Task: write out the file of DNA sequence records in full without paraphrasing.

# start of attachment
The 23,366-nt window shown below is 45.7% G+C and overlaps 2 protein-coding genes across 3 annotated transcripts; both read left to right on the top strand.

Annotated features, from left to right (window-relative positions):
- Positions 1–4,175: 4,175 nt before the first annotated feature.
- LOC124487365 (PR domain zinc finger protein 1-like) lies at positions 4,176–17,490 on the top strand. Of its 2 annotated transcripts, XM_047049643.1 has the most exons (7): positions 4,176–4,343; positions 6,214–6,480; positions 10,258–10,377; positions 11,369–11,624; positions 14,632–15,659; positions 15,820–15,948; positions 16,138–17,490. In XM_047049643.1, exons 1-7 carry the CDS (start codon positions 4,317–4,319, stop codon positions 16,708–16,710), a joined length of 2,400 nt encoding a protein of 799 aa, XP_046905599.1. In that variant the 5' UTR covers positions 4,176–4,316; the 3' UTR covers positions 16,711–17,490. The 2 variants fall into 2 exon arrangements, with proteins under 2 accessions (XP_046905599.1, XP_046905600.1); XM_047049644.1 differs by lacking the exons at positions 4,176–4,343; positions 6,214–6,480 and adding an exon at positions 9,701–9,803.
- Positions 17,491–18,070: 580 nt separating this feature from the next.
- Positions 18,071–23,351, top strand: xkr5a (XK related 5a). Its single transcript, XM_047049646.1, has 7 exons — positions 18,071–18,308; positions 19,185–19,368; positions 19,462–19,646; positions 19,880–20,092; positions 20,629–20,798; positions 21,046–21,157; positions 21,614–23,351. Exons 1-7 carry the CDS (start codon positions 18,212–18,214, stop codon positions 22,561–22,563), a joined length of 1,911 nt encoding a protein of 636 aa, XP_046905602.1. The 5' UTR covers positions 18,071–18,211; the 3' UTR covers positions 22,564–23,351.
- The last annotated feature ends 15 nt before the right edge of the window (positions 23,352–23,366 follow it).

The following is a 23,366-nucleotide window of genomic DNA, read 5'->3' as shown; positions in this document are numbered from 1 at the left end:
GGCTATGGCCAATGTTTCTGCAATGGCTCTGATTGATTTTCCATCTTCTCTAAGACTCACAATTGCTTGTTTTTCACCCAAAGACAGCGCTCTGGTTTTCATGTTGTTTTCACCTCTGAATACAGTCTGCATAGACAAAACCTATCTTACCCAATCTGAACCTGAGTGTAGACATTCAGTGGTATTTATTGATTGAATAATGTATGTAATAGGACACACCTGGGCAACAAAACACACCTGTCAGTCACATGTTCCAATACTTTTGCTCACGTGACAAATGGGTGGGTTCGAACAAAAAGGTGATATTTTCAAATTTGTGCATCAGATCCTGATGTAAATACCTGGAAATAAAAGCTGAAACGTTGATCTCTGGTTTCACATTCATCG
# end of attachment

The 23,366-nt window shown below is 45.7% G+C and overlaps 2 protein-coding genes across 3 annotated transcripts; both read left to right on the top strand.

Annotated features, from left to right (window-relative positions):
- Positions 1–4,175: 4,175 nt before the first annotated feature.
- LOC124487365 (PR domain zinc finger protein 1-like) lies at positions 4,176–17,490 on the top strand. Of its 2 annotated transcripts, XM_047049643.1 has the most exons (7): positions 4,176–4,343; positions 6,214–6,480; positions 10,258–10,377; positions 11,369–11,624; positions 14,632–15,659; positions 15,820–15,948; positions 16,138–17,490. In XM_047049643.1, exons 1-7 carry the CDS (start codon positions 4,317–4,319, stop codon positions 16,708–16,710), a joined length of 2,400 nt encoding a protein of 799 aa, XP_046905599.1. In that variant the 5' UTR covers positions 4,176–4,316; the 3' UTR covers positions 16,711–17,490. The 2 variants fall into 2 exon arrangements, with proteins under 2 accessions (XP_046905599.1, XP_046905600.1); XM_047049644.1 differs by lacking the exons at positions 4,176–4,343; positions 6,214–6,480 and adding an exon at positions 9,701–9,803.
- Positions 17,491–18,070: 580 nt separating this feature from the next.
- Positions 18,071–23,351, top strand: xkr5a (XK related 5a). Its single transcript, XM_047049646.1, has 7 exons — positions 18,071–18,308; positions 19,185–19,368; positions 19,462–19,646; positions 19,880–20,092; positions 20,629–20,798; positions 21,046–21,157; positions 21,614–23,351. Exons 1-7 carry the CDS (start codon positions 18,212–18,214, stop codon positions 22,561–22,563), a joined length of 1,911 nt encoding a protein of 636 aa, XP_046905602.1. The 5' UTR covers positions 18,071–18,211; the 3' UTR covers positions 22,564–23,351.
- The last annotated feature ends 15 nt before the right edge of the window (positions 23,352–23,366 follow it).

The following is a 23,366-nucleotide window of genomic DNA, read 5'->3' as shown; positions in this document are numbered from 1 at the left end:
GGCTATGGCCAATGTTTCTGCAATGGCTCTGATTGATTTTCCATCTTCTCTAAGACTCACAATTGCTTGTTTTTCACCCAAAGACAGCGCTCTGGTTTTCATGTTGTTTTCACCTCTGAATACAGTCTGCATAGACAAAACCTATCTTACCCAATCTGAACCTGAGTGTAGACATTCAGTGGTATTTATTGATTGAATAATGTATGTAATAGGACACACCTGGGCAACAAAACACACCTGTCAGTCACATGTTCCAATACTTTTGCTCACGTGACAAATGGGTGGGTTCGAACAAAAAGGTGATATTTTCAAATTTGTGCATCAGATCCTGATGTAAATACCTGGAAATAAAAGCTGAAACGTTGATCTCTGGTTTCACATTCATCG